“When does an automobile become an entertainment center? I see the windshield as a screen,” Ted Schilowitz, a futurist at Paramount Pictures, told the panel on AV’s Economic Future. “The customer wants their car to be attached to a technology ecosystem.” Evangelos Simoudis of Synapse Partners said the business model of cars will move from a transactional model “to others – like advertising to offer transport at a discount – or subscription models like Lyft and Uber – or commerce-based models” -shop while you are driven. “These models will emerge differently from different geographies,” Simoudis predicted. The panel suggested that ride sharing could actually make traffic worse as there could be an increased use of shared vehicles and a drop in the use of public transport. However younger consumers are already gravitating towards ride sharing, and autonomous vehicles will offer opportunities to be more productive while driving – checking emails etc.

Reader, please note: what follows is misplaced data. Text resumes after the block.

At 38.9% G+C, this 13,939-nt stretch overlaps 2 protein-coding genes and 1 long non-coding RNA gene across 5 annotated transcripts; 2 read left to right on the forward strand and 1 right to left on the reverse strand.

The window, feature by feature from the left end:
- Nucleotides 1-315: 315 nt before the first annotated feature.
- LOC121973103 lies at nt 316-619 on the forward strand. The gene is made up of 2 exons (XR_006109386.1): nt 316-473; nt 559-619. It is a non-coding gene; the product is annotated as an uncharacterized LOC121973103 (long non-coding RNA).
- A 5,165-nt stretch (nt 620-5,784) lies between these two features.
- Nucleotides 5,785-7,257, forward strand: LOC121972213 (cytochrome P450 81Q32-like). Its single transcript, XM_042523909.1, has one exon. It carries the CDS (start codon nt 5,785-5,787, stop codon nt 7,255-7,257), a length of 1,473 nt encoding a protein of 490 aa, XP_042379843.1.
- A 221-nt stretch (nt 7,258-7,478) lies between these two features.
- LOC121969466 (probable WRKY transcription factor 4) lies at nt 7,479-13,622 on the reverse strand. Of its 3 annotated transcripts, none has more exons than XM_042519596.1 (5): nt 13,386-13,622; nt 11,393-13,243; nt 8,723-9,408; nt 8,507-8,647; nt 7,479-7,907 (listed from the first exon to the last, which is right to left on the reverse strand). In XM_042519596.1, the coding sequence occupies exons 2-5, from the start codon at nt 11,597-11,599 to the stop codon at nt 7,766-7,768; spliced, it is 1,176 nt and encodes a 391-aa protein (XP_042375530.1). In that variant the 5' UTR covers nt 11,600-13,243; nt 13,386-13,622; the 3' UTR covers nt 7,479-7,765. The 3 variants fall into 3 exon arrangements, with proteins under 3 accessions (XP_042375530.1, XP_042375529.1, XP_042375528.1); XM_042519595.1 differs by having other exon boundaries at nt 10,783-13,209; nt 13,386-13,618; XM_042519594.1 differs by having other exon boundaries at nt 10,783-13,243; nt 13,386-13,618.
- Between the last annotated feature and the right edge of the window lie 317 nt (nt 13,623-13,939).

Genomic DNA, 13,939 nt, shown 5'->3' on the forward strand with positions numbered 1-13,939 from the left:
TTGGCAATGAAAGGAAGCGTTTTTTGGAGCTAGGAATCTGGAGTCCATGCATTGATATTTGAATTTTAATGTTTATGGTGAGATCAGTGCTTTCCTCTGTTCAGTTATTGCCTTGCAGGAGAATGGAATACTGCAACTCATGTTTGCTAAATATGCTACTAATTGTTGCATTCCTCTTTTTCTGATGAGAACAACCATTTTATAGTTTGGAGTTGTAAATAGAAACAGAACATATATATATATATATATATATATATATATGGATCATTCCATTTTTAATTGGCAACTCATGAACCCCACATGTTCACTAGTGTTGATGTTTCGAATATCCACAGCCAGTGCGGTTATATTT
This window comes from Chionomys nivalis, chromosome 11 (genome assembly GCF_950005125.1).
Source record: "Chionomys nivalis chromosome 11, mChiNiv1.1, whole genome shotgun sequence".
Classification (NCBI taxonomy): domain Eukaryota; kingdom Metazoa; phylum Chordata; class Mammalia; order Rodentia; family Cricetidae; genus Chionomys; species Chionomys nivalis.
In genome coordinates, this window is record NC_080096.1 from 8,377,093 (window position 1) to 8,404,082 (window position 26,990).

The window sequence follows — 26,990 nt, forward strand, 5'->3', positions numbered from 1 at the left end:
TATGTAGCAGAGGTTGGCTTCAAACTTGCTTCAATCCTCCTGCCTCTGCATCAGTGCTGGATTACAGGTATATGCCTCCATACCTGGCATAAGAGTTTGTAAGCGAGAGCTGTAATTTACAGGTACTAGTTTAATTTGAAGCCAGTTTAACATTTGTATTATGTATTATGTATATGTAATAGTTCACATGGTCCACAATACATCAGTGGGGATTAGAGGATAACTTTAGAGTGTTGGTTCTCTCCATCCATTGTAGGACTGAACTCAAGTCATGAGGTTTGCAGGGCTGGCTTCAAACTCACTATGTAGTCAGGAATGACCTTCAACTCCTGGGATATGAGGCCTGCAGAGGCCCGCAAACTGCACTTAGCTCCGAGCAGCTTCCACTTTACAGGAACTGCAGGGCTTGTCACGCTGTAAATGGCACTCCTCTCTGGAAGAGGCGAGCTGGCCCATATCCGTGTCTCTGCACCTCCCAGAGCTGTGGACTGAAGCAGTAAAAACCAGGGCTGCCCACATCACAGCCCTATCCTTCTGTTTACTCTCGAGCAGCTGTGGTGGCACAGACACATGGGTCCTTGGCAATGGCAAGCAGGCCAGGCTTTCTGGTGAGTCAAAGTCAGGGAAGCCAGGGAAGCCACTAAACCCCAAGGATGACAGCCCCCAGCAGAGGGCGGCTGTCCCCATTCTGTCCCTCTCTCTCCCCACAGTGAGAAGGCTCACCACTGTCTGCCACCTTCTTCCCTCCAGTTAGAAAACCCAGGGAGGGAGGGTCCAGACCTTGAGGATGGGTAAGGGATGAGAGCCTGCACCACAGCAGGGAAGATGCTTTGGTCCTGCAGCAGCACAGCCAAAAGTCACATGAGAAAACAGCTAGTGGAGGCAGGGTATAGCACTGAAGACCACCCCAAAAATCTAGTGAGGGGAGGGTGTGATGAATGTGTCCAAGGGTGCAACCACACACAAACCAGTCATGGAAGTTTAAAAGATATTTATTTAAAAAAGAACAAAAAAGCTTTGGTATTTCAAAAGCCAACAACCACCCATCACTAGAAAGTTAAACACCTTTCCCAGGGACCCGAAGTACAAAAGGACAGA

At the end of the conference the talk at the rooftop reception was animated and loud. The conclusion was that change was coming so quickly and with so many companies moving into the mobility space, we better have another conference on the Future of the Automobile next year. See you then!